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Tuesday, 26 August 1980
Page: 680

Mr UREN (REID, NEW SOUTH WALES) - Is the Treasurer aware that the Commercial Banking Company of Sydney Ltd yesterday urged a 2 per cent lift in the official interest rate charged on overdrafts of less than $100,000 and a one per cent rise in housing loan interest rates in order to protect the profits of the bank? Would a further one per cent rise in housing loan interest rates mean an increase of $22 a month on a loan of $30,000 repaid over 25 years? Would it impose a heavier burden on those families already paying off their homes? Is it a fact that a person earning less than $305 a week would be virtually excluded from housing loan bank finance and that such exclusion would apply to around 85 per cent of those on single incomes? Would such an increase in home loan interest rates further depress the home building industry, which, according to the Indicative Planning Council for the Housing Industry, is already operating 1 1 per cent below capacity nationally and as much as 22 per cent below capacity in Victoria? Will the Treasurer give a guarantee that his Government will give higher priority to the needs of people than to the profits of private banks, and reject the call of the CBC for a further rise in home loan interest rates?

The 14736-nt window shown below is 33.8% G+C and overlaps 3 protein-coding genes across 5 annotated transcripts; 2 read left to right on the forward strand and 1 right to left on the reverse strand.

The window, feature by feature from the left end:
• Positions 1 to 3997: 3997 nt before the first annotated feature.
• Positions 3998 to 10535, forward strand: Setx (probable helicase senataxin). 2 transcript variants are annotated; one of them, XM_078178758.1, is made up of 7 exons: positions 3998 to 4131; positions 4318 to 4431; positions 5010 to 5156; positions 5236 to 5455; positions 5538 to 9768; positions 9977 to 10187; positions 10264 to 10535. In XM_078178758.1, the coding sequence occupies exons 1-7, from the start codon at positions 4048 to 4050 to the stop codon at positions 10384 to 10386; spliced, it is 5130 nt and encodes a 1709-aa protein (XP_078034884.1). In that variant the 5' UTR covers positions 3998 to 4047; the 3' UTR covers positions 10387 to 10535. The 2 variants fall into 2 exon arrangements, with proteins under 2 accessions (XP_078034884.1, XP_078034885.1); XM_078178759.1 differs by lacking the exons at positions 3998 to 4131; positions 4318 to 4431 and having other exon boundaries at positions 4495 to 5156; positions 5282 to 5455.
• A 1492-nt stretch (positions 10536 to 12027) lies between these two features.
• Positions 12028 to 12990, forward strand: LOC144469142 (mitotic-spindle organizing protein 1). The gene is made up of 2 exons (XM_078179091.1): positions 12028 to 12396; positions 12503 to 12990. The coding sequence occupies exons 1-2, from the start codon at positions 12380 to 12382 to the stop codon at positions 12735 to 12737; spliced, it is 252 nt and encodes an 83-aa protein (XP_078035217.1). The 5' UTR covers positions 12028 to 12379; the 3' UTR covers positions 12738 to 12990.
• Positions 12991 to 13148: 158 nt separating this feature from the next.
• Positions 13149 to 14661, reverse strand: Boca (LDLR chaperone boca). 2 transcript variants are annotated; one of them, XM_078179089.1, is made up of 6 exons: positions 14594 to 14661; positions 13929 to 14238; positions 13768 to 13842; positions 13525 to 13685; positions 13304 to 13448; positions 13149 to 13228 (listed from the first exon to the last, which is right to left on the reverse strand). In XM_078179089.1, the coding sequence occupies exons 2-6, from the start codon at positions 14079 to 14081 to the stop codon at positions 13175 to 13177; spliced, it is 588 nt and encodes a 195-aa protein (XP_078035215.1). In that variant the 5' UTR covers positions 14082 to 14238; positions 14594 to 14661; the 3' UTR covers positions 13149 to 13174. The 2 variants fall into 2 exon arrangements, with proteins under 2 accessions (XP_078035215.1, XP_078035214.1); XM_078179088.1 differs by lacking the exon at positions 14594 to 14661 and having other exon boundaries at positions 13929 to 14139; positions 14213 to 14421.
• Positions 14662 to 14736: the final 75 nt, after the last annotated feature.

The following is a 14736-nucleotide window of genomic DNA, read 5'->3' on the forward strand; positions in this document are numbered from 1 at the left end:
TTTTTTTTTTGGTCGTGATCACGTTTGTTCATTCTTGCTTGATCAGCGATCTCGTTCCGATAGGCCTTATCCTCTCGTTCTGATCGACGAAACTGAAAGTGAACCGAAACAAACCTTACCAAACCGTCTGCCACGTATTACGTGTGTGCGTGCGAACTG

Mr HOWARD - I have seen the remarks attributed to the Managing Director of the Commercial Banking Company. I think the honourable gentleman and the House will be aware that it has been the policy of this Government, in respect of the interest rates which are within the control of the Reserve Bank of Australia, to show a preference for small borrowers, and as a consequence that preference has continued to be enjoyed by the very segment of housing borrowers about whom the honourable gentleman professes to be concerned in his question. The result of that policy is that not only do small business borrowers get the benefit of that, but also the small home purchase borrowers benefit. The honourable gentleman is aware that no government can responsibly give the sorts of guarantees that are sought by him. I point out to him that in 1979-80 the volume of money made available for lending by the major institutions was the highest for several years. In 1979-80 the building societies and banks recorded the highest volume of lending for quite some time. The honourable gentleman will do well to remember that, and also he will do well to remember that dwelling construction during the course of 1979-80 rose very strongly, by several percentage points in real terms.

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